This legislation ensures a free and appropriate public education for all children with disabilities, regardless of the nature or the severity of the child's disability. This act required all public schools accepting federal funds to provide equal access to education and one free meal a day for children with disabilities. Public schools were also required to evaluate handicapped children and create an educational plan with parent input.
    EHA
  • Board of Education of the Hendrick Hudson Central School District v. Rowley

    Board of Education of the Hendrick Hudson Central School District v. Rowley
    Landing in US Supreme Court, the court ruled that students who qualify for special education services must have access to public school programs that meet their needs. The programs must be supported by services that help students to benefit from instruction. This established standards for other courts to follow when deciding what's free and appropriate public education. Hudson v. Rowley
  • Education of the Handicapped Act Amendments of 1986

    This expanded EHA by mandating service for preschoolers and established the Part H program (the Handicapped Infants and Toddlers Program) to assist states in developing comprehensive, multidisciplinary and statewide systems of early intervention services for infants.
    EHA 1986
  • Honig vs. Doe

    Honig vs. Doe
    This court case ruled that a California school board violated the Education for All Handicapped Children Act when it indefinitely suspended a student for violent and disruptive behavior that was related to his disability. The court also affirmed that the state must provide services directly when local school boards fail to do so.
    Honig v. Doe
  • Americans with Disabilities Act (PL 101-336)

    Americans with Disabilities Act (PL 101-336)
    This is a civil rights law that prohibits discrimination against individuals with disabilities in all areas of public life. The purpose was to ensure that people with disabilities have the same rights and opportunities as everyone else. ADA
  • Individuals with Disabilities Education Act

    Individuals with Disabilities Education Act
    IDEA replaced the Education of Handicapped Act. IDEA promoted the involvement of the family and sought to offer a wide range of services and specialists to support a child in a least restrictive environment. The new terminology sought to focus on the individual rather than the condition.
    IDEA
  • Individuals with Disabilities Education Act Amendments of 1997

    The re-authorization of IDEA was a chance to review, strengthen and improve IDEA to better educate children with disabilities. This amendment called for students with disabilities to be included in state and district-wide assessments. Teachers became required to be members of the IEP team. The child find requirement stated that state educational agencies are obligated to identify suspected children with disabilities. IDEA 1997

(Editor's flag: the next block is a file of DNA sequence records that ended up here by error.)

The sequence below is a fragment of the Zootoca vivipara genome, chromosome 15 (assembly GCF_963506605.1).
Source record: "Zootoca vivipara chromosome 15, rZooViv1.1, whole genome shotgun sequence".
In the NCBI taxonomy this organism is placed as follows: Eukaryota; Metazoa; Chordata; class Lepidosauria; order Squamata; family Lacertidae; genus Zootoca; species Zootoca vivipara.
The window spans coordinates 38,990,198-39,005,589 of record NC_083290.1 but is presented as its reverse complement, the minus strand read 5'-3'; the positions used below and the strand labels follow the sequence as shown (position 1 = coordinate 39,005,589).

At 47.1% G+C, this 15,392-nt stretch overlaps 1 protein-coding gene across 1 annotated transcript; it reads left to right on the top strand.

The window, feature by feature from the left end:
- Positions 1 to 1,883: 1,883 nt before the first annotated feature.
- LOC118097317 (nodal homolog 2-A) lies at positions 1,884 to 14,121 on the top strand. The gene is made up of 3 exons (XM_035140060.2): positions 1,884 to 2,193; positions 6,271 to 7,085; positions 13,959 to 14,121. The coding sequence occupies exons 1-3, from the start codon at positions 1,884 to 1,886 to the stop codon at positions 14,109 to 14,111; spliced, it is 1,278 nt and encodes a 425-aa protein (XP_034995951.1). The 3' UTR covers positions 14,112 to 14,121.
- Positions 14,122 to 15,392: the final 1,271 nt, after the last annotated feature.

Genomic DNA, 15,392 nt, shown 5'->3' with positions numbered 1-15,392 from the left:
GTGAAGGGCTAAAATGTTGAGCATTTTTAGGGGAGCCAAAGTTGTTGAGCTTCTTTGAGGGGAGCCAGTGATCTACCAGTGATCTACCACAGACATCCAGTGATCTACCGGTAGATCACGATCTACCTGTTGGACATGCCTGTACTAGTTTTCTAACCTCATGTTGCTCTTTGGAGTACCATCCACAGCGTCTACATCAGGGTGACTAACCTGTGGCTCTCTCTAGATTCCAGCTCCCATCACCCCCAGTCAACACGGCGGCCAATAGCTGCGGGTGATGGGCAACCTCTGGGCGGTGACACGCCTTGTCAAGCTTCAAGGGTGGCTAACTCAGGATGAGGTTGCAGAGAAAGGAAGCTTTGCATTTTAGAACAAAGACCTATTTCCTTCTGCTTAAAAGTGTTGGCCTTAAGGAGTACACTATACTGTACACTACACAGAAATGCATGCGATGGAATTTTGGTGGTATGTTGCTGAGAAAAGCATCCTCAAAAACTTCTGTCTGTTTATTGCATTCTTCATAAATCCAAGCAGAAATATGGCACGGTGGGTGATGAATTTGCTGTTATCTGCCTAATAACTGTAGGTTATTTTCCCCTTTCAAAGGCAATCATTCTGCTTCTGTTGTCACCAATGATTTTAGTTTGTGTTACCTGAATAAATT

• No Child Left Behind Act of 2001

    No Child Left Behind Act of 2001
    NCLB was a US Act that reauthorized the Elementary and Secondary Education Act. It included Title I provisions applying to disadvantaged students and provided funding for extra educational assistance for students in return for improvements in their academic progress. The major focus was to close student achievement gaps by providing fair, equal and significant opportunity to obtain a high-quality education. NCLB
  • IDEA Improvement Act OF 2004

    IDEA Improvement Act OF 2004
    The improvement of IDEA defined the purpose of special education. It clarifies Congress' intended outcome for each child with a disability- students must be provided with a Free and Appropriate Public Education (FAPE) that prepares them for their future. IDEA governs how states and public agencies provide early intervention, special education and related services to youth with disabilities.
    IDEA
  • Americans with Disabilities Act Amendments of 2008

    Americans with Disabilities Act Amendments of 2008
    This amended the Americans with Disabilities Act of 1990 and other disability nondiscrimination laws. The definition of "disability" was revised to encompass more impairments that may substantially limit a major life activity. ADA Amendments of 2008
  • American Recovery and Reinvestment Act

    American Recovery and Reinvestment Act
    Signed by President Barack Obama, this campaign promises funding, including 12.2 billion in funding to IDEA special education. ARRA
  • Every Student Succeeds Act

    Every Student Succeeds Act
    ESSA replaced No Child Left Behind, and set new mandates on expectations and requirements for students with disabilities. Most students with disabilities will be required to take the same assessments and be held to the same standards as other students. ESSA requires states to develop and implement plans on how to combat and attempt to reduce bullying incidents on campuses, and more specifically bullying incidents directed toward students with disabilities.
    ESSA